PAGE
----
On Monday evening, a regularly-scheduled meeting of the Madison Police and Fire Commission took place, and that meeting turned into an opportunity for citizens to voice their concerns to city officials.

The board did not comment on the officer-involved shooting of Tony Robinson, but board members did allow an extended period for citizens to voice their concerns.

"This little boy had nothing to do with it. You have tasers. You have walkie-talkies to call for backup," one of those who spoke at the meeting said.

Madison's Police and Fire Commission is made up of five citizen members. Two were absent from Monday's meeting.

"The mothers I talk to that have kids in the exact same age group are traumatized," one of those who spoke at the meeting said.

The PFC doesn't deal with general administration issues, but it does take up matters involving the demotion or discharge of an officer. The board acts as judge and jury and not as an investigative unit.

"The system is flawed. You have to look at it and find a way to make it better," one of those who spoke at the meeting said.

The PFC's attorney says for legal reasons, the board cannot comment on the shooting, but for hours Monday, they listened. The board won't be able to comment on this matter unless charges are filed or the police chief recommends some sort of disciplinary action for Officer Kenny.

"We see this vicious murder of Tony Robinson as an act of police terror against black folks and a form of genocide," one of those who spoke at the meeting said.

A disruption from one man quickly turned into an example by Madison resident Brandi Grayson, who organizes a group called "Young, Gifted and Black."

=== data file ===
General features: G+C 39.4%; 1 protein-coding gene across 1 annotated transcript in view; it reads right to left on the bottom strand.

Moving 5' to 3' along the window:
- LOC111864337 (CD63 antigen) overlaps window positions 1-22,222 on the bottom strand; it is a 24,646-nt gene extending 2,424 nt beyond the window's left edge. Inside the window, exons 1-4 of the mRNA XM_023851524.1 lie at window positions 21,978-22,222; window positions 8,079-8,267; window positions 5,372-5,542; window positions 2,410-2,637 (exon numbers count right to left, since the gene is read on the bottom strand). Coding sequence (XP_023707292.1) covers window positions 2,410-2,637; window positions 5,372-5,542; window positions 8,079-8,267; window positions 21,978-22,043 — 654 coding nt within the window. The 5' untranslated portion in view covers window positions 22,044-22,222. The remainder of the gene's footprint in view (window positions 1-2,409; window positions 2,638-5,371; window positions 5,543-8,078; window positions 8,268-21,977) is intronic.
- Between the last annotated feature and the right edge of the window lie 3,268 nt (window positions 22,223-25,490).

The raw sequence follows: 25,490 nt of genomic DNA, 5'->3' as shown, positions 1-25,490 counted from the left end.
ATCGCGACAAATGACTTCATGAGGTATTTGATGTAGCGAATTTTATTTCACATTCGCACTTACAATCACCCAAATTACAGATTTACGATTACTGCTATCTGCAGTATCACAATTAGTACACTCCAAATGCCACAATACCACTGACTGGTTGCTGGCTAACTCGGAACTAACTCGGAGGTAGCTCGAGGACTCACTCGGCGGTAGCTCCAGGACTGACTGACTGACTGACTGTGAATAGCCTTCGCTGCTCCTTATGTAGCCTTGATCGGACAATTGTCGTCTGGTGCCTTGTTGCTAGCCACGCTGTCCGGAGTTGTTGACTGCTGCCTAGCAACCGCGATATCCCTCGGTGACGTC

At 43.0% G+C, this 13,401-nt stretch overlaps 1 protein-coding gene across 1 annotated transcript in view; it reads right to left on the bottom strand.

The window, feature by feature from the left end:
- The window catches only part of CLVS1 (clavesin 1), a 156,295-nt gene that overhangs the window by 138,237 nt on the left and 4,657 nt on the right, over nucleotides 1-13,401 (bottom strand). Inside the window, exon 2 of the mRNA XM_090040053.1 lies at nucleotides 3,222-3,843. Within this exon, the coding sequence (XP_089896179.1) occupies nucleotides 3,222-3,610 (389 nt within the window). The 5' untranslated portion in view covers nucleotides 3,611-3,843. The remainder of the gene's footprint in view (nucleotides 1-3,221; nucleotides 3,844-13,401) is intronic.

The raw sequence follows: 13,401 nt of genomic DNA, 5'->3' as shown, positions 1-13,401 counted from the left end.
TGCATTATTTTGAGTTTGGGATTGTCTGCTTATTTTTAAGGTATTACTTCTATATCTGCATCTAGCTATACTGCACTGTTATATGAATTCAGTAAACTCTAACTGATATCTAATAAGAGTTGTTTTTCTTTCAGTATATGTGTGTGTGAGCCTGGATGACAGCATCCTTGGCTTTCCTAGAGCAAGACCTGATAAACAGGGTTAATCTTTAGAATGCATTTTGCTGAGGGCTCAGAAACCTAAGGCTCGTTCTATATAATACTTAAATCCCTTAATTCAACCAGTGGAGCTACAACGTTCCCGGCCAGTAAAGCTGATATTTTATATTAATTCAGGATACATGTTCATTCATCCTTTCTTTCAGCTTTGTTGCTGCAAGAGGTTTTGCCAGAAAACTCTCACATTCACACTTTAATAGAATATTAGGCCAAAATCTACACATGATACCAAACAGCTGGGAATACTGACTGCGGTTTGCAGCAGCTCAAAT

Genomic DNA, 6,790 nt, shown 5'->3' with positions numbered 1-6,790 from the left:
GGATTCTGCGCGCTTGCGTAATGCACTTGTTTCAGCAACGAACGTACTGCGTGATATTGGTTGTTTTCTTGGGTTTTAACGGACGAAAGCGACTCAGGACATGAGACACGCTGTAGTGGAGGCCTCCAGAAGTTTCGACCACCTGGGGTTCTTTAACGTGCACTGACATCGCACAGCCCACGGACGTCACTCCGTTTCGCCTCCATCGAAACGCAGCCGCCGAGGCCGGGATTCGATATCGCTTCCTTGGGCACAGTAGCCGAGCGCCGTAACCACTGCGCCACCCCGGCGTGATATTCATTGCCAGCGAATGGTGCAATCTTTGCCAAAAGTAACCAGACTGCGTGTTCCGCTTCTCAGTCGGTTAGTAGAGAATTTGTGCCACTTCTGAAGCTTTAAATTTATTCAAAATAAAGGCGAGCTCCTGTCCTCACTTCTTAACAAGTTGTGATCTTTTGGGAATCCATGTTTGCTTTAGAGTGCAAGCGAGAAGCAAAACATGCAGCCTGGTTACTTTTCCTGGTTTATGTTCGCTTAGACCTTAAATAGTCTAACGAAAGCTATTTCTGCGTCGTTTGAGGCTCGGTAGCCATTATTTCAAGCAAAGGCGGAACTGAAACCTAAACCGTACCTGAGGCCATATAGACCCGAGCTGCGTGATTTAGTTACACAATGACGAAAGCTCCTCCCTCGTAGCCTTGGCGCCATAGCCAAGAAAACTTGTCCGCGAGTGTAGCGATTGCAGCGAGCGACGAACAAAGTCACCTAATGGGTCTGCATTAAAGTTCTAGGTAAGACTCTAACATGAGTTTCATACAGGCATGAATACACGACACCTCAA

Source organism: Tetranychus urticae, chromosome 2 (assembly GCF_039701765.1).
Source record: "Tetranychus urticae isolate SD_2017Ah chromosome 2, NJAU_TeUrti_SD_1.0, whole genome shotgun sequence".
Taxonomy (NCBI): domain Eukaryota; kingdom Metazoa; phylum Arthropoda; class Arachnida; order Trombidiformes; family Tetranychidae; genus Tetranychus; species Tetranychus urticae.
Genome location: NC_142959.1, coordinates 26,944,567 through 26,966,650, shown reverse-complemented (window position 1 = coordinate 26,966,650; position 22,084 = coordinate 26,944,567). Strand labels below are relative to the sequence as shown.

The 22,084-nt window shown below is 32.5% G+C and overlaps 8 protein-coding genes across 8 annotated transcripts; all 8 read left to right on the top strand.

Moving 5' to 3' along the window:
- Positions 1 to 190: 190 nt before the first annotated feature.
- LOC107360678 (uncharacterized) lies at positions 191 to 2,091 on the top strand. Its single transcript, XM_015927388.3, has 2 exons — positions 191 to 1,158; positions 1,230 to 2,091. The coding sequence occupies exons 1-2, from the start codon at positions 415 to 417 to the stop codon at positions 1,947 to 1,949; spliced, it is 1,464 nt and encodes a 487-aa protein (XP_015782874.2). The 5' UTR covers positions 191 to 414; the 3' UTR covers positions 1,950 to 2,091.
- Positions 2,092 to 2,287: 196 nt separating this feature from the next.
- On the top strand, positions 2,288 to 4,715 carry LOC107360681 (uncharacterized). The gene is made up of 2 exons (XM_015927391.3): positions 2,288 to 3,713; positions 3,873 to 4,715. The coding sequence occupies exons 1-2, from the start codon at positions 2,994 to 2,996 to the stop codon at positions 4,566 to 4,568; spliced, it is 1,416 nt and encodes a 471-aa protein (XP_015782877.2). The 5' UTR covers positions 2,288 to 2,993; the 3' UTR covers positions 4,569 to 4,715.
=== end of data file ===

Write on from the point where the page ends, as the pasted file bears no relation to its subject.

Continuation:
"His presence in this room was a perfect example -- not one second was I afraid," Grayson said.

Grayson and others are demanding not only that Officer Kenny be fired, but that the Madison Police Department draft a policy regarding the use of deadly force.

"The police force shouldn't be the ones escalating the violence in confrontations," one of those who spoke at the meeting said.

Some at Monday's meeting demanded that the city pay for Robinson's funeral.

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11 comments

  • don ahued

    One would think that in such an educated city there would be enough literate people to know the difference between a color of dark blue or purple, “perse,” and the Latin “per se.” Then again you got another color wrong. “Rouge” is a tint of red. Unless the policeman was colorful, I think you meant “rogue.”

    • Erica

      Thank you. Both errors demonstrate a failure to proofread. Why do people attempt to use words they haven’t got a clue how to spell?

  • Mr. Bob

    Madison Police Chief Mike Koval says the Madison Police Department’s morale is strained, but he says he has confidence the shooting wasn’t racially motivated, and his officers didn’t profile.
    The reason the morale is strained on your department is because of your actions in throwing Officer Kenny under the bus you spineless jellyfish cowardly weasel koval…

  • Mr. Bob

    A quote by one of the protestors that I saw on the news last night was how they were a part of history. Too much TV watching is going on here. They see the people in Selma over the weekend recognizing the 50th anniversary of that protest march for civil rights and they are trying to emulate that with this little protest. Big difference here folks, these people in Madtown are protesting on behalf of a violent individual who attacked a police officer and had to be shot to save the officer’s life. The people in Selma had a very good cause to demonstrate against. The people in Madtown just want their 15 minutes of fame exactly like the Hamilton family.